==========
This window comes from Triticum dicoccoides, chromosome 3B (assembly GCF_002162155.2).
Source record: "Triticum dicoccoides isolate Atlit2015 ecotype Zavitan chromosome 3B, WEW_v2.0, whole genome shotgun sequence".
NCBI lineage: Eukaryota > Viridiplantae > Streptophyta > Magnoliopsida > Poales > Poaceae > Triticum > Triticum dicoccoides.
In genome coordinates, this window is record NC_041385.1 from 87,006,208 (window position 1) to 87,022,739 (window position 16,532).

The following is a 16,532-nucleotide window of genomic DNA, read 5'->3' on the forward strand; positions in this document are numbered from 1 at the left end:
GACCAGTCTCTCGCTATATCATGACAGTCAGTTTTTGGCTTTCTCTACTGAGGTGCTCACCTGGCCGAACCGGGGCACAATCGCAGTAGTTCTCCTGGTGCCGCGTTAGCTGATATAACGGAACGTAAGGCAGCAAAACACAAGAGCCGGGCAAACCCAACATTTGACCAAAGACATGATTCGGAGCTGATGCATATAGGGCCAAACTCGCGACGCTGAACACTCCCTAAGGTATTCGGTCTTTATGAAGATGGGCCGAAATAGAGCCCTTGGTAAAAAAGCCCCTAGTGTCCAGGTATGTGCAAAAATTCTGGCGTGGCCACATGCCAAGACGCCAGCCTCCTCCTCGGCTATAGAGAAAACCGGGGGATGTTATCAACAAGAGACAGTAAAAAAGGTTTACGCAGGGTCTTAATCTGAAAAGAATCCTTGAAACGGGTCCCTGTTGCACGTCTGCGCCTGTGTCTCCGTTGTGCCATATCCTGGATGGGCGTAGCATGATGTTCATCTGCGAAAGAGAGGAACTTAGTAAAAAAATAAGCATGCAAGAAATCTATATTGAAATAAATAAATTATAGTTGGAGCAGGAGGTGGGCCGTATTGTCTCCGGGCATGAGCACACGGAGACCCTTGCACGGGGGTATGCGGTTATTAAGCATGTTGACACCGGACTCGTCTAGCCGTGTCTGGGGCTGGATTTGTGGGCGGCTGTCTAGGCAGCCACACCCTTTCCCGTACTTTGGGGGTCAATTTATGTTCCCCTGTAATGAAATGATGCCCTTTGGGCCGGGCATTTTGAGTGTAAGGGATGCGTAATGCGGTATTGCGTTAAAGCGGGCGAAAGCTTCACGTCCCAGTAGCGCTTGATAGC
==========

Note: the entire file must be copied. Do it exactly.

This window comes from Triticum dicoccoides, chromosome 3B (assembly GCF_002162155.2).
Source record: "Triticum dicoccoides isolate Atlit2015 ecotype Zavitan chromosome 3B, WEW_v2.0, whole genome shotgun sequence".
NCBI lineage: Eukaryota > Viridiplantae > Streptophyta > Magnoliopsida > Poales > Poaceae > Triticum > Triticum dicoccoides.
In genome coordinates, this window is record NC_041385.1 from 87,006,208 (window position 1) to 87,022,739 (window position 16,532).

The following is a 16,532-nucleotide window of genomic DNA, read 5'->3' on the forward strand; positions in this document are numbered from 1 at the left end:
GACCAGTCTCTCGCTATATCATGACAGTCAGTTTTTGGCTTTCTCTACTGAGGTGCTCACCTGGCCGAACCGGGGCACAATCGCAGTAGTTCTCCTGGTGCCGCGTTAGCTGATATAACGGAACGTAAGGCAGCAAAACACAAGAGCCGGGCAAACCCAACATTTGACCAAAGACATGATTCGGAGCTGATGCATATAGGGCCAAACTCGCGACGCTGAACACTCCCTAAGGTATTCGGTCTTTATGAAGATGGGCCGAAATAGAGCCCTTGGTAAAAAAGCCCCTAGTGTCCAGGTATGTGCAAAAATTCTGGCGTGGCCACATGCCAAGACGCCAGCCTCCTCCTCGGCTATAGAGAAAACCGGGGGATGTTATCAACAAGAGACAGTAAAAAAGGTTTACGCAGGGTCTTAATCTGAAAAGAATCCTTGAAACGGGTCCCTGTTGCACGTCTGCGCCTGTGTCTCCGTTGTGCCATATCCTGGATGGGCGTAGCATGATGTTCATCTGCGAAAGAGAGGAACTTAGTAAAAAAATAAGCATGCAAGAAATCTATATTGAAATAAATAAATTATAGTTGGAGCAGGAGGTGGGCCGTATTGTCTCCGGGCATGAGCACACGGAGACCCTTGCACGGGGGTATGCGGTTATTAAGCATGTTGACACCGGACTCGTCTAGCCGTGTCTGGGGCTGGATTTGTGGGCGGCTGTCTAGGCAGCCACACCCTTTCCCGTACTTTGGGGGTCAATTTATGTTCCCCTGTAATGAAATGATGCCCTTTGGGCCGGGCATTTTGAGTGTAAGGGATGCGTAATGCGGTATTGCGTTAAAGCGGGCGAAAGCTTCACGTCCCAGTAGCGCTTGATAGC